Buena Fe (Good Faith) or Double Faith?

From a Cuban who loves Cuba and wants the best for it, who says what she thinks, with a lot of good faith and is NOT being funded by anyone.

By Cristal Perez

Israel Rojas. Photo: cuba.si

HAVANA TIMES – The leader of the once extremely popular band Buena Fe, Israel Rojas, once said the following about how the group started out: “We wanted to make music, not to make a living from it, but to live for it,” and they managed to do this and so much more.

For many years, they showcased a flood of intelligent and daring lyrics, that helped them to win a crowd of followers for their music, and their songs reflected upon many issues, especially social ones, which gave life to many of our concerns, and transformed them into an unusually popular music band. 

Over a decade after the group was created, the band’s leader said the following at the album launch of a CDin 2010:

 “It’s an album that reflects the times; there are only lyrics that endear young people in Cuba who are holding up the Revolution, the one we love and the one we all need to hold onto, in the most sensible and positive way we can. Fidel conceptualizes this in his definition of Revolution and we young people are responsible for making it feasible, changing everything that needs to be changed, and I believe that it’s up to us young artists a little to make other Cubans contemplate the ways and means that we can make this a reality. It’s a matter of telling the truth at all times, and this album has our truth and a little of everybody’s truth.”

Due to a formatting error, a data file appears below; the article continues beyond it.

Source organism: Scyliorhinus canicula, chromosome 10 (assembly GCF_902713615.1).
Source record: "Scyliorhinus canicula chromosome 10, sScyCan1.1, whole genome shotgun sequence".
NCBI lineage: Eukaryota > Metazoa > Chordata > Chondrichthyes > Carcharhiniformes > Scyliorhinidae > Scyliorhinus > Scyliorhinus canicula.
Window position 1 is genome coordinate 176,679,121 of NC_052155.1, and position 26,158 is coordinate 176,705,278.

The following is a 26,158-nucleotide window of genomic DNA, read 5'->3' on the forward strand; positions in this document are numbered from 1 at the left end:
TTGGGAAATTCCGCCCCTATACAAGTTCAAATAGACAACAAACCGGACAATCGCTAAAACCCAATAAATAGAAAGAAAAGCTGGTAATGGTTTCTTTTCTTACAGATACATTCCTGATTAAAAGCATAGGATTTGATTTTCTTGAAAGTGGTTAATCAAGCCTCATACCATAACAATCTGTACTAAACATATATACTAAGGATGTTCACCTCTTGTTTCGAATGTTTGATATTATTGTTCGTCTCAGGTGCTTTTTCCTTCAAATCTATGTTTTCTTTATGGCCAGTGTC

Therein lied the key to their success!

The accurate criticism that appeared in their songs, which many of us shared, made us not only channel our concerns, but also believe that peoples’ complaints, would be the compass that would lay the foundations for a better Cuba, which changes for the better. Strategies, decisions and even guidelines could have stemmed from their lyrics. They had a great knack for showing us our weaknesses, our divisions, the points in our national plan that can be tweaked, what threatens (both from abroad and internally) the wellbeing of Cuban society and even our strengths, which are listed in detail in Papel en blanco (White paper).

However, time has passed by and as they themselves warned in their song Fuera (Outside) from the album Catalejo (2008): “… in the long-run, privileges bring short-sightedness…” Maybe it works the other way too?

It appears that “their daring lyrics, was considered perverse” and they had to “mix up their commitment with bicarbonate”, and let censorship make the digestion process a little easier.

Today, many of their let-down fans are rejecting the group, its leader, and some of them have even gathered together to burn their albums, while others regret getting a tattoo of the logo of their musical idol. I on the other hand, don’t want to defend them nor hang them.

If their music today sometimes seems like it’s a compelled made-to-order, rather than from inspiration and spiritual need, only they will know the cost of living from their music and not for it. If this is the case, I can imagine the void within they must be feeling.

I read with utmost sadness that Cubans on social media are attacking each other, about this and other issues. We need to learn that RESPECT is essential… at every level, in every direction, in every sense. If so many Cubans both in and outside the country declare that they love this Homeland with all their hearts, where EVERYBODY MATTERS (or at least, that’s the way it should be).

We need to banish disrespect, hate, resentment, advantages, anxiety of being lynched… because nothing healthy will grow, nothing productive will happen, and we will not build a better country.

Israel, I guess you’ve learned to be a Sobreviviente (Survivor), “paying your comforts with your obedience”.I hope you live Sin arrepentimiento (Without regrets), and that maybe one day “… you’ll ask for forgiveness on every scale.”

Dusting off the songs of Buena Fe.

Read more from Cuba here.


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